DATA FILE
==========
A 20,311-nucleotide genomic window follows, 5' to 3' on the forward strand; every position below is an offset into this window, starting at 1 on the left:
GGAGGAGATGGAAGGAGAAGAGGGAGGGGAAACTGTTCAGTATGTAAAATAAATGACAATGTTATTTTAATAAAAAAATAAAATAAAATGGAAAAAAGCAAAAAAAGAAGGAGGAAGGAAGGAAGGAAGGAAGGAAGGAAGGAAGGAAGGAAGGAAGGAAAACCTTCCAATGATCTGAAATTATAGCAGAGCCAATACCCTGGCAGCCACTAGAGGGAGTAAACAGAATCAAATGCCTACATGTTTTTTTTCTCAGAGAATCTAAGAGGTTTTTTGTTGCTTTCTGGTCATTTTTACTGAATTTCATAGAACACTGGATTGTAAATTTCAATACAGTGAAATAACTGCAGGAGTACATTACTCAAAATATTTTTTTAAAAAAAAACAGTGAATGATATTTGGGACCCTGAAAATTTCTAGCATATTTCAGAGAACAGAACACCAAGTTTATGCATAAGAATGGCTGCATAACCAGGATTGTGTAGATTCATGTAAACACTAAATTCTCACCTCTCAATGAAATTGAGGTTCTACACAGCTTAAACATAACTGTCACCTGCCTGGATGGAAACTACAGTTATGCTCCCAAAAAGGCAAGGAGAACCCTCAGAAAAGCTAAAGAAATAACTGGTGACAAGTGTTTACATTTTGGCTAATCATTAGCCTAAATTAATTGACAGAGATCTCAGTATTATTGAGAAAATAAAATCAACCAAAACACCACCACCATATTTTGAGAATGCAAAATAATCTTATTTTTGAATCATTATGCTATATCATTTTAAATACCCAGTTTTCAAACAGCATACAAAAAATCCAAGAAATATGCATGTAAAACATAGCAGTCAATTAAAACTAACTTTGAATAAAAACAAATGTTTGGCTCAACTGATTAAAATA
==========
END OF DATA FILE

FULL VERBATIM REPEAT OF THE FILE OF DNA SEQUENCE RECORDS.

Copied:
A 20,311-nucleotide genomic window follows, 5' to 3' on the forward strand; every position below is an offset into this window, starting at 1 on the left:
GGAGGAGATGGAAGGAGAAGAGGGAGGGGAAACTGTTCAGTATGTAAAATAAATGACAATGTTATTTTAATAAAAAAATAAAATAAAATGGAAAAAAGCAAAAAAAGAAGGAGGAAGGAAGGAAGGAAGGAAGGAAGGAAGGAAGGAAGGAAGGAAGGAAAACCTTCCAATGATCTGAAATTATAGCAGAGCCAATACCCTGGCAGCCACTAGAGGGAGTAAACAGAATCAAATGCCTACATGTTTTTTTTCTCAGAGAATCTAAGAGGTTTTTTGTTGCTTTCTGGTCATTTTTACTGAATTTCATAGAACACTGGATTGTAAATTTCAATACAGTGAAATAACTGCAGGAGTACATTACTCAAAATATTTTTTTAAAAAAAAACAGTGAATGATATTTGGGACCCTGAAAATTTCTAGCATATTTCAGAGAACAGAACACCAAGTTTATGCATAAGAATGGCTGCATAACCAGGATTGTGTAGATTCATGTAAACACTAAATTCTCACCTCTCAATGAAATTGAGGTTCTACACAGCTTAAACATAACTGTCACCTGCCTGGATGGAAACTACAGTTATGCTCCCAAAAAGGCAAGGAGAACCCTCAGAAAAGCTAAAGAAATAACTGGTGACAAGTGTTTACATTTTGGCTAATCATTAGCCTAAATTAATTGACAGAGATCTCAGTATTATTGAGAAAATAAAATCAACCAAAACACCACCACCATATTTTGAGAATGCAAAATAATCTTATTTTTGAATCATTATGCTATATCATTTTAAATACCCAGTTTTCAAACAGCATACAAAAAATCCAAGAAATATGCATGTAAAACATAGCAGTCAATTAAAACTAACTTTGAATAAAAACAAATGTTTGGCTCAACTGATTAAAATA